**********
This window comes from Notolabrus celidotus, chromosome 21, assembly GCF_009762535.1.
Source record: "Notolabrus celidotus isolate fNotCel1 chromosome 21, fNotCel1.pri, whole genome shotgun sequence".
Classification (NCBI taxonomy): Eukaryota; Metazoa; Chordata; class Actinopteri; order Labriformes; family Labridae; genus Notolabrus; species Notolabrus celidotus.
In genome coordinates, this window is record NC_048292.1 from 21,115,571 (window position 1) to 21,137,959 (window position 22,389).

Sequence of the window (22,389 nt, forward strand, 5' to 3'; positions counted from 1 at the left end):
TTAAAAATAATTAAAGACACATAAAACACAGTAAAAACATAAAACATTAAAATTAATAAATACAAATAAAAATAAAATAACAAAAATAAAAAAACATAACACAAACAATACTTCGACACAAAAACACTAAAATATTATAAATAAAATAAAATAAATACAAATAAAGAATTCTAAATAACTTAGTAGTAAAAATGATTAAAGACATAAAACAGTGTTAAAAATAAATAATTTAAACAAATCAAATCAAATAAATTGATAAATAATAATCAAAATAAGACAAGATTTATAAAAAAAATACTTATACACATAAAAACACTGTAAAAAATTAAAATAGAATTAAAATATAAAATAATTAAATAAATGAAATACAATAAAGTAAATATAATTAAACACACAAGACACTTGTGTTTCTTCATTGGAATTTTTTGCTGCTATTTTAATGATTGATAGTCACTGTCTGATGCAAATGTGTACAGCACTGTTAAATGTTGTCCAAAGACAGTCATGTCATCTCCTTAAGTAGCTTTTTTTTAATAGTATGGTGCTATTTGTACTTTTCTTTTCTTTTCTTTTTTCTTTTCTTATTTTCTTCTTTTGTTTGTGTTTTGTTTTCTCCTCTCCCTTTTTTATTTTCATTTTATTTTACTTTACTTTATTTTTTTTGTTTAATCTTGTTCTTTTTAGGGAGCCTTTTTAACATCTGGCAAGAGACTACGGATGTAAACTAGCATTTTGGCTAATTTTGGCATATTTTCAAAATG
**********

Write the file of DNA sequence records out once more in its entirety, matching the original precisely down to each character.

This window comes from Notolabrus celidotus, chromosome 21, assembly GCF_009762535.1.
Source record: "Notolabrus celidotus isolate fNotCel1 chromosome 21, fNotCel1.pri, whole genome shotgun sequence".
Classification (NCBI taxonomy): Eukaryota; Metazoa; Chordata; class Actinopteri; order Labriformes; family Labridae; genus Notolabrus; species Notolabrus celidotus.
In genome coordinates, this window is record NC_048292.1 from 21,115,571 (window position 1) to 21,137,959 (window position 22,389).

Sequence of the window (22,389 nt, forward strand, 5' to 3'; positions counted from 1 at the left end):
TTAAAAATAATTAAAGACACATAAAACACAGTAAAAACATAAAACATTAAAATTAATAAATACAAATAAAAATAAAATAACAAAAATAAAAAAACATAACACAAACAATACTTCGACACAAAAACACTAAAATATTATAAATAAAATAAAATAAATACAAATAAAGAATTCTAAATAACTTAGTAGTAAAAATGATTAAAGACATAAAACAGTGTTAAAAATAAATAATTTAAACAAATCAAATCAAATAAATTGATAAATAATAATCAAAATAAGACAAGATTTATAAAAAAAATACTTATACACATAAAAACACTGTAAAAAATTAAAATAGAATTAAAATATAAAATAATTAAATAAATGAAATACAATAAAGTAAATATAATTAAACACACAAGACACTTGTGTTTCTTCATTGGAATTTTTTGCTGCTATTTTAATGATTGATAGTCACTGTCTGATGCAAATGTGTACAGCACTGTTAAATGTTGTCCAAAGACAGTCATGTCATCTCCTTAAGTAGCTTTTTTTTAATAGTATGGTGCTATTTGTACTTTTCTTTTCTTTTCTTTTTTCTTTTCTTATTTTCTTCTTTTGTTTGTGTTTTGTTTTCTCCTCTCCCTTTTTTATTTTCATTTTATTTTACTTTACTTTATTTTTTTTGTTTAATCTTGTTCTTTTTAGGGAGCCTTTTTAACATCTGGCAAGAGACTACGGATGTAAACTAGCATTTTGGCTAATTTTGGCATATTTTCAAAATG